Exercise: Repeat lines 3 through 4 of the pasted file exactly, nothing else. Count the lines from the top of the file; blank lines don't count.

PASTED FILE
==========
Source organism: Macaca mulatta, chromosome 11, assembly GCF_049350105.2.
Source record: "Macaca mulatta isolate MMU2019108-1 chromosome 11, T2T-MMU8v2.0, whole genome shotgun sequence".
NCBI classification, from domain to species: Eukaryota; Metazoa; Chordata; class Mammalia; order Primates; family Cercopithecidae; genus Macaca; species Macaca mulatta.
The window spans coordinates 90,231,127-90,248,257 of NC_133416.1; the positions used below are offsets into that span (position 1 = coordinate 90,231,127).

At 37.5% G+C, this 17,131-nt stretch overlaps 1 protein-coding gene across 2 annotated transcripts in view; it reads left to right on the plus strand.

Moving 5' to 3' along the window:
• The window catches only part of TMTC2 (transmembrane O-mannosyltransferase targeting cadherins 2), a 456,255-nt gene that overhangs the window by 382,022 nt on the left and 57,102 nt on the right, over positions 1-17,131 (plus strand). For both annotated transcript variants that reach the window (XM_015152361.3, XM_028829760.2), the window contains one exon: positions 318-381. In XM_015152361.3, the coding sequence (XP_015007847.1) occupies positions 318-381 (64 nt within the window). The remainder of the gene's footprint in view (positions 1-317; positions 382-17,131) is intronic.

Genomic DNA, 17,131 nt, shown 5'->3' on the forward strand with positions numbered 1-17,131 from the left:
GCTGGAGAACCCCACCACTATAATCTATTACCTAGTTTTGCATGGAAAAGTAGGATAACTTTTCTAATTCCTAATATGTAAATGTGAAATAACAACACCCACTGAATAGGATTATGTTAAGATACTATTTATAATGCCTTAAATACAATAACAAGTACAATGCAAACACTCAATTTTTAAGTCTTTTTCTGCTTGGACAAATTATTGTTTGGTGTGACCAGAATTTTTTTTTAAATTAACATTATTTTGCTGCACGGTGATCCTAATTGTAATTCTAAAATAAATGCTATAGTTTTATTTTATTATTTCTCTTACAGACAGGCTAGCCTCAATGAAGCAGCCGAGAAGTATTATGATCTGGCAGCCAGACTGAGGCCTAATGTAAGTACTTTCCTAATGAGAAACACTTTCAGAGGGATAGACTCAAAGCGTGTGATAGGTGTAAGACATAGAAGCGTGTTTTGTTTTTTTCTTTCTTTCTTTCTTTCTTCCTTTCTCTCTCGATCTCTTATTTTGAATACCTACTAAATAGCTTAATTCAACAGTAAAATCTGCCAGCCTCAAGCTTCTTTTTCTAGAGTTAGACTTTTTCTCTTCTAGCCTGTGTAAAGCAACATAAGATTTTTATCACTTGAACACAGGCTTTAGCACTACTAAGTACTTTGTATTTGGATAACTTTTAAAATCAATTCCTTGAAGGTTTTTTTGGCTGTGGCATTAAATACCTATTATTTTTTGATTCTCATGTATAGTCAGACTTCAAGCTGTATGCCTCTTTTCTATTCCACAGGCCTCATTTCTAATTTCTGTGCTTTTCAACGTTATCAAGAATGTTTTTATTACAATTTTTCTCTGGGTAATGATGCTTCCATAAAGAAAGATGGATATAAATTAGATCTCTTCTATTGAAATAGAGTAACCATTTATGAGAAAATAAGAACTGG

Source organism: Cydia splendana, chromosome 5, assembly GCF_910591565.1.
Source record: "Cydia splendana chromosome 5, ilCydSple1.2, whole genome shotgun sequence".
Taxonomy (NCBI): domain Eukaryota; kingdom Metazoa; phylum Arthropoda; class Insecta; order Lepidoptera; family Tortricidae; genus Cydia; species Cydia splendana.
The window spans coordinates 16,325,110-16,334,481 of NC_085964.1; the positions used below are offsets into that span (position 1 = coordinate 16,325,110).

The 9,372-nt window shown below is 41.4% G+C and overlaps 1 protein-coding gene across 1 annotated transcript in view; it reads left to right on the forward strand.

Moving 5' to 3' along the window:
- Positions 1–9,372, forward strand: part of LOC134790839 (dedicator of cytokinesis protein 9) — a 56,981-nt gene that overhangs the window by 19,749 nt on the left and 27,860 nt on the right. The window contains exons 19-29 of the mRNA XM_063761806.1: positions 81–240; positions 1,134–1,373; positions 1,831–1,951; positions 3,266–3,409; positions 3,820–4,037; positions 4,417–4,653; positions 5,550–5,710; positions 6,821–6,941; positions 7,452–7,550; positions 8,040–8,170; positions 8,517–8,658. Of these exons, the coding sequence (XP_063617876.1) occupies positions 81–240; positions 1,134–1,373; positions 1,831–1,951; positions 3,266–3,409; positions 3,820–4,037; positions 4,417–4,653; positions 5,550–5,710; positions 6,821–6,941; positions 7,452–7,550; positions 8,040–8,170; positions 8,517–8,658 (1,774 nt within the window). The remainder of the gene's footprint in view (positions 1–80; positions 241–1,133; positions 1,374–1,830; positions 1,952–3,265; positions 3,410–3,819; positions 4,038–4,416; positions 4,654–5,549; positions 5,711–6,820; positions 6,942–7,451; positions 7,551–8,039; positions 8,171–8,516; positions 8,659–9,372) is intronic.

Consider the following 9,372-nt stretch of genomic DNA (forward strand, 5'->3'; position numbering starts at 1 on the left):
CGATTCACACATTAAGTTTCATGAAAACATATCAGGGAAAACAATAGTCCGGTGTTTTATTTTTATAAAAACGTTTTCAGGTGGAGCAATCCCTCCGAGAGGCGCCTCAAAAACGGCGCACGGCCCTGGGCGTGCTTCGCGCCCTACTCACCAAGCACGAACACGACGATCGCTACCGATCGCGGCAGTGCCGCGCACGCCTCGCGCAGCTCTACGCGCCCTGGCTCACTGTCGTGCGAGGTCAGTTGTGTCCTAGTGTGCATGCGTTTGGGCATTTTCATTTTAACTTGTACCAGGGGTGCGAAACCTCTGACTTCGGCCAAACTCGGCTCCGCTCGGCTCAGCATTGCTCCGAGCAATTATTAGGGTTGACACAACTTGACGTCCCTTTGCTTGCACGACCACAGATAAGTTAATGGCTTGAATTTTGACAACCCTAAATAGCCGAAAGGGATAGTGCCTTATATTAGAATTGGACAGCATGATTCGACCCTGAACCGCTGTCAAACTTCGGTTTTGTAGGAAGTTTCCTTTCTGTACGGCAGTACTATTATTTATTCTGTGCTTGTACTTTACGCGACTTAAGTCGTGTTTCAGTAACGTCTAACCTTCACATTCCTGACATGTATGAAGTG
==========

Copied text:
NCBI classification, from domain to species: Eukaryota; Metazoa; Chordata; class Mammalia; order Primates; family Cercopithecidae; genus Macaca; species Macaca mulatta.
The window spans coordinates 90,231,127-90,248,257 of NC_133416.1; the positions used below are offsets into that span (position 1 = coordinate 90,231,127).